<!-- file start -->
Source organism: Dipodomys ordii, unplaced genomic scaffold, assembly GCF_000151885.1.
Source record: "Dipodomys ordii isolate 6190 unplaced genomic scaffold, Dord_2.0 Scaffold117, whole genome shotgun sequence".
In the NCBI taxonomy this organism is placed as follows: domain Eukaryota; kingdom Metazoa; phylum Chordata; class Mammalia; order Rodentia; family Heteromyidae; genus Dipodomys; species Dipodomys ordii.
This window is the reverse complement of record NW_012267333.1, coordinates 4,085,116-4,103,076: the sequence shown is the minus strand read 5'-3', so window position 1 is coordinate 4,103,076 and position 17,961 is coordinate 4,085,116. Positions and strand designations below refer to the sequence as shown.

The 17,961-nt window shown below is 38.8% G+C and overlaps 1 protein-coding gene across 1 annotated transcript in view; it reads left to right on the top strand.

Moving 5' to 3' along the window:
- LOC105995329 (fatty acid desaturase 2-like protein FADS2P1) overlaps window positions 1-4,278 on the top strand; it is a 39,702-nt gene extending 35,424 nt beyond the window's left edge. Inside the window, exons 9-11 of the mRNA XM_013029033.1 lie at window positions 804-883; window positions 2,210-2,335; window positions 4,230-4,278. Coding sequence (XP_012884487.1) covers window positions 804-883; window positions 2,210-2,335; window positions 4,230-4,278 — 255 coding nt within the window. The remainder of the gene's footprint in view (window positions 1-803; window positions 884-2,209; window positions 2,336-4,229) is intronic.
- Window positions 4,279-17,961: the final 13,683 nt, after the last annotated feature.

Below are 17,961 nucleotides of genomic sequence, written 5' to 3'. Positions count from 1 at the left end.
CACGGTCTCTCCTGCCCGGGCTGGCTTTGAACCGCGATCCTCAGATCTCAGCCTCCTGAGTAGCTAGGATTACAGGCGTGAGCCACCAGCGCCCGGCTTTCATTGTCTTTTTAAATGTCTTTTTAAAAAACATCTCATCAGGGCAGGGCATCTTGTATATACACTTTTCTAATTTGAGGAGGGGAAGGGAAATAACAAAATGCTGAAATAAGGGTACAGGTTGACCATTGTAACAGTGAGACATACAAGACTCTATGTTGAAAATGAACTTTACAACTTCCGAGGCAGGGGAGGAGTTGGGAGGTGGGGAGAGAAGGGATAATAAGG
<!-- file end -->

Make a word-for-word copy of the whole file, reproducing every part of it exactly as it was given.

Source organism: Dipodomys ordii, unplaced genomic scaffold, assembly GCF_000151885.1.
Source record: "Dipodomys ordii isolate 6190 unplaced genomic scaffold, Dord_2.0 Scaffold117, whole genome shotgun sequence".
In the NCBI taxonomy this organism is placed as follows: domain Eukaryota; kingdom Metazoa; phylum Chordata; class Mammalia; order Rodentia; family Heteromyidae; genus Dipodomys; species Dipodomys ordii.
This window is the reverse complement of record NW_012267333.1, coordinates 4,085,116-4,103,076: the sequence shown is the minus strand read 5'-3', so window position 1 is coordinate 4,103,076 and position 17,961 is coordinate 4,085,116. Positions and strand designations below refer to the sequence as shown.

The 17,961-nt window shown below is 38.8% G+C and overlaps 1 protein-coding gene across 1 annotated transcript in view; it reads left to right on the top strand.

Moving 5' to 3' along the window:
- LOC105995329 (fatty acid desaturase 2-like protein FADS2P1) overlaps window positions 1-4,278 on the top strand; it is a 39,702-nt gene extending 35,424 nt beyond the window's left edge. Inside the window, exons 9-11 of the mRNA XM_013029033.1 lie at window positions 804-883; window positions 2,210-2,335; window positions 4,230-4,278. Coding sequence (XP_012884487.1) covers window positions 804-883; window positions 2,210-2,335; window positions 4,230-4,278 — 255 coding nt within the window. The remainder of the gene's footprint in view (window positions 1-803; window positions 884-2,209; window positions 2,336-4,229) is intronic.
- Window positions 4,279-17,961: the final 13,683 nt, after the last annotated feature.

Below are 17,961 nucleotides of genomic sequence, written 5' to 3'. Positions count from 1 at the left end.
CACGGTCTCTCCTGCCCGGGCTGGCTTTGAACCGCGATCCTCAGATCTCAGCCTCCTGAGTAGCTAGGATTACAGGCGTGAGCCACCAGCGCCCGGCTTTCATTGTCTTTTTAAATGTCTTTTTAAAAAACATCTCATCAGGGCAGGGCATCTTGTATATACACTTTTCTAATTTGAGGAGGGGAAGGGAAATAACAAAATGCTGAAATAAGGGTACAGGTTGACCATTGTAACAGTGAGACATACAAGACTCTATGTTGAAAATGAACTTTACAACTTCCGAGGCAGGGGAGGAGTTGGGAGGTGGGGAGAGAAGGGATAATAAGG